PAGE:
THURSDAY
May 21, 2020 | doors at 8:30pm
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Triple Ds presents:
MATHIS HUNTER BAND
DOT.S
Newberry Jam
  • $10
  • $10
  • ADVANCE
  • DAY OF SHOW
Mathis Hunter Band
Mathis Hunter is a true rock ‘n’ roll journeyman — an Atlanta music renaissance man to some, a Southern rocker of the highest mystical order to others. Somewhere between the post-punk funk of his former band the Selmanaires, and the full tilt boogie of Noot d’ Noot, Hunter reconnected with his roots. On his sophomore solo LP, Countryman, the multi-instrumentalist twists a melange of psychedelic classic rock excursions into the phantasmagoria of the idlewild South. Songs such as “Ley Lines,” “Aquamarine,” and “The Swirl” are built around lush Gibson Firebird, Fender Rhodes, and strange synthesizer arrangements that take shape as the first full flowering of Hunter’s drive toward pop grandeur.

Hunter’s 2010 solo debut, Soft Opening, featured his first forays into heavily layered soundscapes culled from equal parts Summer of Love-era Traffic and the Rolling Stones with ‘90s British rock ala Primal Scream and Storm in Heaven era Verve. Countryman raises the stakes as Hunter steps out as a solo artist once again, with contributions from Frosted Orange/Purkinje Shift drummer Lee Corum, pedal steel, slide guitar, and piano from members of Sailing To Denver, and keyboards from longtime collaborator Rich Morris.

With so many Anglophile influences converging here, there still is something inherently Southern that comes home to roost on Countryman’s title track; a song bound by a looseness and rhythmic fusion that reveals a more exotic side of the South. Glimpses of polychromatic dream sequences scattered throughout take shape as blue-eyed cosmic funk and soul colliding headfirst with Krautrock rhythms and visceral guitar textures. There’s no doubt when all of these elements are amplified, Hunter’s roots form a swelling, and quintessential guitar-oriented space Southern rock opus.
Dot.s
Dot.s is an endeavor to take "dance music" far from where it comfortably rests in its current, popular state. We venture to challenge the status of an art form that began as something primal and turned into something calculated and boring and kinda depressing. Drums, bass, and synthesizers rest in the center of our five-piece arrangement, followed by whatever auxiliary instrumentation feels cozy on top of that. We hope to give you something that is as fun and refreshing as our collective ideology: that sounds can prove-ably change the way people act, and should, thus, be made with obsessive care.

"There might not be a name or genre for what Dot.s are doing with their music, but Jellyfiss seems to do the same thing a Talking Heads album would do: advance dance music to a place that feels more organic, more exciting, and, ultimately, more lasting than most music from the genre. Dot.s create music with a clear personality, which is something not only lacking in dance music, but most music in general." -Sean Zearfoss, Immersive Atlanta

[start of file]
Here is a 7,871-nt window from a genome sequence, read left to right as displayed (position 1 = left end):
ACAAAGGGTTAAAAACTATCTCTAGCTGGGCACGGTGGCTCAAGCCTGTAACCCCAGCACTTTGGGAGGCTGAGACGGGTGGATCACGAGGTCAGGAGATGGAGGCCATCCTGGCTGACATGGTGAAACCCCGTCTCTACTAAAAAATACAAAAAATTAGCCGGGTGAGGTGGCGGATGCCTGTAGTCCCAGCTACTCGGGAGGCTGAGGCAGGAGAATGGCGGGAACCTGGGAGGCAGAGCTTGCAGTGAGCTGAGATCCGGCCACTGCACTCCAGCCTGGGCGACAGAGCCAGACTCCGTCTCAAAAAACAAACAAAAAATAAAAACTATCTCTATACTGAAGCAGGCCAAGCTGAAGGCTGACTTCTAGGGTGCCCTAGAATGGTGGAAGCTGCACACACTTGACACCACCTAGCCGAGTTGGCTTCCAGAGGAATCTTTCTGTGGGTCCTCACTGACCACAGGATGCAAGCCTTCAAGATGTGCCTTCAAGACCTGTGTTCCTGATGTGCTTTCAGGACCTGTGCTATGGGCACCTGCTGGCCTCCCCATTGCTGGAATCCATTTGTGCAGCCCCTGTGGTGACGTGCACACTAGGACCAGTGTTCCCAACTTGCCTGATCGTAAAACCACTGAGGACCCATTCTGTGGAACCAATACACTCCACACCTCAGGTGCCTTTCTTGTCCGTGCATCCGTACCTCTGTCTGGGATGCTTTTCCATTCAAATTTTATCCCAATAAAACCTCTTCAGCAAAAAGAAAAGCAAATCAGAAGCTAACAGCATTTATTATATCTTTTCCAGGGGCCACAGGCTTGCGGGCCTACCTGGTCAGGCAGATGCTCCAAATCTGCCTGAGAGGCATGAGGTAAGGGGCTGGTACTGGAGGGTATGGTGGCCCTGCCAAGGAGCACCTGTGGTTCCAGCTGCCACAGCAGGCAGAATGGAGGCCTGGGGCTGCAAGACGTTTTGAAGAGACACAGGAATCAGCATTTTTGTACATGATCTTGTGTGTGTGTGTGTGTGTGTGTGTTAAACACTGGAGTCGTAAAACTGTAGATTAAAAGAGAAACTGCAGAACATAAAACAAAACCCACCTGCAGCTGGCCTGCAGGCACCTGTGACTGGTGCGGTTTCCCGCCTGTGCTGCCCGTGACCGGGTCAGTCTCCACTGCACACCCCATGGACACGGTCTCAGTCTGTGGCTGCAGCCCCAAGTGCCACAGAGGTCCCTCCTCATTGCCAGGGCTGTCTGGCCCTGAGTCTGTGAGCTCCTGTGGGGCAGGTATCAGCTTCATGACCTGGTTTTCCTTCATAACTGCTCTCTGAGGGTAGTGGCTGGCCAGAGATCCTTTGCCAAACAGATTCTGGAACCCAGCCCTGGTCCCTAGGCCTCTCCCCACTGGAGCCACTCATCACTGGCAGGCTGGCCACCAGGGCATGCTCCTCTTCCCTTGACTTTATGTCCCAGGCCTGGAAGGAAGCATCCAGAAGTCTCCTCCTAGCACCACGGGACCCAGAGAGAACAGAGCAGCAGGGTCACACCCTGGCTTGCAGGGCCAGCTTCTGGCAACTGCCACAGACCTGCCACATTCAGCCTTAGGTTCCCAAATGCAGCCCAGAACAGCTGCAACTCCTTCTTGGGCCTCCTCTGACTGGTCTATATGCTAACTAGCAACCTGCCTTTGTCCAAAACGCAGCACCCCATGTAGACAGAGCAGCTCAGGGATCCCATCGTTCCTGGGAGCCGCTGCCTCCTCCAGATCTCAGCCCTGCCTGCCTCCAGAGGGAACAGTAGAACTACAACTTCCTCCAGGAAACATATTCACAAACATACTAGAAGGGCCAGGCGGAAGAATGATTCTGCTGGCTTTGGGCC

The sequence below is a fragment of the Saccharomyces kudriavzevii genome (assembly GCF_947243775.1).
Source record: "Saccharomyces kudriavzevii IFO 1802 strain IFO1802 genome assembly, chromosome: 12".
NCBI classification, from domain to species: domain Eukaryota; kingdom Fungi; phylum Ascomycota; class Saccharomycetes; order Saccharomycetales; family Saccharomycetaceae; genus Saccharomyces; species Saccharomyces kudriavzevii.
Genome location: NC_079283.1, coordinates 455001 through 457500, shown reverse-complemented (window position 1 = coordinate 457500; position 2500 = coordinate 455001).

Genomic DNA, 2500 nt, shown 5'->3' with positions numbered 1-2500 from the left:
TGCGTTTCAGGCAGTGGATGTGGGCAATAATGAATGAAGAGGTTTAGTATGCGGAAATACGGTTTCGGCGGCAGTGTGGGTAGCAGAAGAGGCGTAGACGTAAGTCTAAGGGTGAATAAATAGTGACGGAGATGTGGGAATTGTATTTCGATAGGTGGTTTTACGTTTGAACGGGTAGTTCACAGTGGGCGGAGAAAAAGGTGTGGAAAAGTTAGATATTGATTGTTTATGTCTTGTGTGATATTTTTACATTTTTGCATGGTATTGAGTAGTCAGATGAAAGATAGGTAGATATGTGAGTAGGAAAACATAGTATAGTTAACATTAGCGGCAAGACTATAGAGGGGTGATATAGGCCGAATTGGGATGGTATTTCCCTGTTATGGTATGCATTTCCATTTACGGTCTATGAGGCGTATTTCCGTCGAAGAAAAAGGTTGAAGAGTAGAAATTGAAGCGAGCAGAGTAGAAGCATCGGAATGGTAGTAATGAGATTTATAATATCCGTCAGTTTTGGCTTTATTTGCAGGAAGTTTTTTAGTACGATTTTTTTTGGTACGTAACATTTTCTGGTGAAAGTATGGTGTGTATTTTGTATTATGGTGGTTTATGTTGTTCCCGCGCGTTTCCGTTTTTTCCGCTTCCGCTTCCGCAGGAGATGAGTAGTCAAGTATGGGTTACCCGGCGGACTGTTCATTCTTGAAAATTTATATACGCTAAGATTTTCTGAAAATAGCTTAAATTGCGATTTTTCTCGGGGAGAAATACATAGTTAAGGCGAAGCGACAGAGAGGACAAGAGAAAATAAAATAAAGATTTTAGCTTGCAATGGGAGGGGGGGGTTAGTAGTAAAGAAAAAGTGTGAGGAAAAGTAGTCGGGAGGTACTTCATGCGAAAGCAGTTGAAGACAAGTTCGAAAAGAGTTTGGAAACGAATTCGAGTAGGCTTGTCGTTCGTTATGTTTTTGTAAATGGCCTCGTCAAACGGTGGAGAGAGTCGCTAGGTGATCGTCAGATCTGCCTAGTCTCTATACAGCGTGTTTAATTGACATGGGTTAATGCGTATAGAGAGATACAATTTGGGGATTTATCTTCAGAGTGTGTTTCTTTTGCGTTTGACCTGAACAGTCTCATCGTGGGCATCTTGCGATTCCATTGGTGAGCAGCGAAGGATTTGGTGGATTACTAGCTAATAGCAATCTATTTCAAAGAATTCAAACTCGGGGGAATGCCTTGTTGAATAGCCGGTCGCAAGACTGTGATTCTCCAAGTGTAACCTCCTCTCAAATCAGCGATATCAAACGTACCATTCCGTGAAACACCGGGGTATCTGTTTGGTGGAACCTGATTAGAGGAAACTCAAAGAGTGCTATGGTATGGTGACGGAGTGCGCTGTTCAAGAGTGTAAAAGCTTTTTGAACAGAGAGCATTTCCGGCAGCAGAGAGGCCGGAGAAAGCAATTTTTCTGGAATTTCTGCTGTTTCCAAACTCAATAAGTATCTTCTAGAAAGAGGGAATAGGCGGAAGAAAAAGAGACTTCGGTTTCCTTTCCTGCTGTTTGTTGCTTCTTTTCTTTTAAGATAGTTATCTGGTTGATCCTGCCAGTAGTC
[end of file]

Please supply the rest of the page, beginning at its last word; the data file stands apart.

"Press play on "Down Goes the Elephant," the latest, 12-minute opus from electronic pop outfit Dot.s, and a virtual universe unfolds, complete with fugue-like changing parts, and a roller coaster ride of emotional states. The song is a semi-operatic departure that finds the group reaching new highs in both composition and collaborative synergy. The Atlanta Philharmonic warms up the intro, setting the mood and establishing a palette for a colorful and propulsive departure for Dot.s. While there are similarities to the music heard throughout previous efforts Jellyfiss and We Swim, "DGTE" comes together on a grand scale in terms of both concept, arrangements, lyrics, and even its artwork." -Chad Radford, Creative Loafing

"Recorded with Damon Moon at Standard Electric Recorders Co., 'Rose Lens' unfurls in steady waves, each atmospheric pulse and burbling groove striding confidently into the next. Yet, despite its swaggering self-assurance, the track finds the band working in a darker mood than in the past, confronted by the dread of isolation, fallible memories, and the silent voices that keep us awake at night. Still, the vibe here is more meditative than dreary, more coming to terms than a statement of disillusion. Throughout it all, the methodical beat and throbbing ambience thrust inexorably forward, shrouding any thoughts of gloom in a shimmering haze of brooding electropop. Life is still full of wonder, after all, even if it isn’t always pretty." -Guillermo Castro, Immersive Atlanta
NEWBERRY JAM
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